MilTech and the Modernising Defence Programme

Modernising Defence Programme Announcement

UK Defence Secretary Gavin Williamson MP announced the creation of the Modernising Defence Programme (MDP) inquiry to Parliament in January 2018. The MDP separated out from the National Security Capability Review (NSCR)1 and its scope covers 4 key strands of defence capability. Three of the strands are reviewing “organisation, efficiency management and business and commercial practices in the Ministry of Defence (MoD).”2 The forth strand is reviewing the structure of UK military forces. What are the emerging recommendations and areas of opportunity for MilTech innovators?

Fusion Doctrine

Briefly touching on the NSCR, the three national security objectives for the UK are 1) protection of people 2) protection of the UK’s global influence and 3) protection of prosperity. In response to the evolving threat landscape, particularly cyber threats, CBRN (for example the recent Novichok poisoning of Sergei and Yulia Skripal3 and Dawn Sturgess and Charlie Rowley4) threats from transnational terrorism, organised crime and competing nation states, UK Government is introducing a new national security doctrine, known as Fusion Doctrine.5 This doctrine seeks to cohere the collective capabilities of government and extant national security apparatus to deliver against key strategic national security objectives. A Virtual National Security Academy will provide a focal point for Fusion Doctrine training.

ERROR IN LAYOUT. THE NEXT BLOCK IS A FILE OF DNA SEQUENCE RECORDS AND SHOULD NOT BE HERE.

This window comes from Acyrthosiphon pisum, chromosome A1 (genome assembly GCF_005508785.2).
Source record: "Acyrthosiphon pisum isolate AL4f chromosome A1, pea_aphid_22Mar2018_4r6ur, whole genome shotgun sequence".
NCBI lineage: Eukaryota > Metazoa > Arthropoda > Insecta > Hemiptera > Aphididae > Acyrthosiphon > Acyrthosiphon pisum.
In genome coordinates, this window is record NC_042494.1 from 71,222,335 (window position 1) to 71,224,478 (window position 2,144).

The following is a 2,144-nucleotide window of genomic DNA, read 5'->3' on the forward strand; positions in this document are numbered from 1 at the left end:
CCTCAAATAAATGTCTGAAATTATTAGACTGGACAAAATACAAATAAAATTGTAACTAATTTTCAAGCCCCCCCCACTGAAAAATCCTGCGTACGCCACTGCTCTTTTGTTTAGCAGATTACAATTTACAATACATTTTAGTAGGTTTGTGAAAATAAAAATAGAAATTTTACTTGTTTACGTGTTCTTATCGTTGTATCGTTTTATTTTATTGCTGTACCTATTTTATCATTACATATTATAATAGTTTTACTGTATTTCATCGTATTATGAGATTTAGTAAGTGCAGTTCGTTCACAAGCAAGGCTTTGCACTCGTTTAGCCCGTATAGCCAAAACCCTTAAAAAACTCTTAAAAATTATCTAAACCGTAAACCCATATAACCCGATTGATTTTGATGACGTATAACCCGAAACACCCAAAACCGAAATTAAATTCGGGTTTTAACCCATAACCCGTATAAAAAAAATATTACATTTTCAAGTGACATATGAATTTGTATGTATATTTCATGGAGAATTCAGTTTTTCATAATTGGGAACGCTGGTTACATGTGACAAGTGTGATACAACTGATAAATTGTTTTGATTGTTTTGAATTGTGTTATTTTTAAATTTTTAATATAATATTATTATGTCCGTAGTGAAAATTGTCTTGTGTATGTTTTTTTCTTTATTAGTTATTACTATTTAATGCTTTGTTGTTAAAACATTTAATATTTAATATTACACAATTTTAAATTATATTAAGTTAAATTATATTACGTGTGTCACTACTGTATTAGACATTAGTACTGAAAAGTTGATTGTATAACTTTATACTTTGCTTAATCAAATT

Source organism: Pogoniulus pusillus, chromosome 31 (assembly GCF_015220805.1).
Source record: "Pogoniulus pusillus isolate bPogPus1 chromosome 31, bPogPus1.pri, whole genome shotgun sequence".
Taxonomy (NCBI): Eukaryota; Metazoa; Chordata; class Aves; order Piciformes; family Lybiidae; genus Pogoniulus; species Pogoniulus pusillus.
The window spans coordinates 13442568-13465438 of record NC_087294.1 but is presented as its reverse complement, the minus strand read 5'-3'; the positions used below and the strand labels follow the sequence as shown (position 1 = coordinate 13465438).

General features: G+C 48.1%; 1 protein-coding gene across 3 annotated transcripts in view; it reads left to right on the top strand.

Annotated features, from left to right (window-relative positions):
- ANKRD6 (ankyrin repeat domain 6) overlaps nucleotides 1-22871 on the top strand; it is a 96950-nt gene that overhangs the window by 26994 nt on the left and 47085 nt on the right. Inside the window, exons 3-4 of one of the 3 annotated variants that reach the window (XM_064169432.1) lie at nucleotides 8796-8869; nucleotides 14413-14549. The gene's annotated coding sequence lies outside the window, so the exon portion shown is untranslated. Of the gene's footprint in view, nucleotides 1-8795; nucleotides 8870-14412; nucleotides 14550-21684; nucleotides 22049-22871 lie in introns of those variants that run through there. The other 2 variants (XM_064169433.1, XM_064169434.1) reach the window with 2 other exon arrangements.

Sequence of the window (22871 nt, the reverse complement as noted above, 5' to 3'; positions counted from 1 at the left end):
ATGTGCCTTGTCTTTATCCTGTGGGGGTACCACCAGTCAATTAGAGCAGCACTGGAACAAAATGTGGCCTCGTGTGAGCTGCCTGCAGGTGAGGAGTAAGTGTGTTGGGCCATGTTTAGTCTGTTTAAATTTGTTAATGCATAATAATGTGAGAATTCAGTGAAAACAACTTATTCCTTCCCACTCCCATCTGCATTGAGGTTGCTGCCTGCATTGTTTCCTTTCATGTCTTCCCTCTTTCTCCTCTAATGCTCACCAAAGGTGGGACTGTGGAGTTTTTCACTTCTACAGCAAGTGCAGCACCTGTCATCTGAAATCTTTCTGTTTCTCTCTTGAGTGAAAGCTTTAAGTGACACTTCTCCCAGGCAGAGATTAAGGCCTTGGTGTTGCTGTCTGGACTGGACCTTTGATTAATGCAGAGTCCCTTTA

UK National Security Doctrine - Fusion

Fusion Doctrine [source: National Security Capability Review]

UK Defence and British Economic Prosperity

Philip Dunne MP recently published a report evaluating the contribution of Defence to UK prosperity.6 This makes a very interesting addition to the debate, particularly around the economics of defence and relationships between defence and private sector suppliers. In Chapter 4 of Dunne’s report “Ideas and Innovation”, some of the key challenges of building effective innovation and research and development partnerships are outlined. He notes rising interest in MilTech, an area I feel has enormous potential. Contrasting for example the maturity of FinTech industries in the UK with MilTech is striking. The work of the Defence and Security Accelerator (DASA) and various cyber initiatives are however encouraging. Google’s withdrawal from Project Maven in the United States and recent debates about relationships between tech companies and the military does however highlight some of the challenges of managing an effective MilTech sector.

Headline Conclusions of the Modernising Defence Programme

The pace of the MDP review has been questioned, headline recommendations were expected to have been available prior to the NATO summit in Brussels earlier in July.7 There have also been reports of significant tensions between the Defence Secretary and the Prime Minister over defence budget allocations.8 Just ahead of Parliament’s summer recess, Gavin Williamson MP provided a written statement to the House outlining the 3 headline conclusions of MDP Phase 1.

Somewhat unsurprisingly the report reiterated the need for 1) military readiness to meet evolving threats, new adversaries and high tempo operations, 2) agile and flexible capabilities to meet 21st century national security challenges and 3) the streamlining and transformation of defence commercial, procurement and business operations in line with similar departmental transformations in justice, treasury and health.

MilTech and Defence Innovation

Of interest with respect to innovation and MilTech, the report notes that: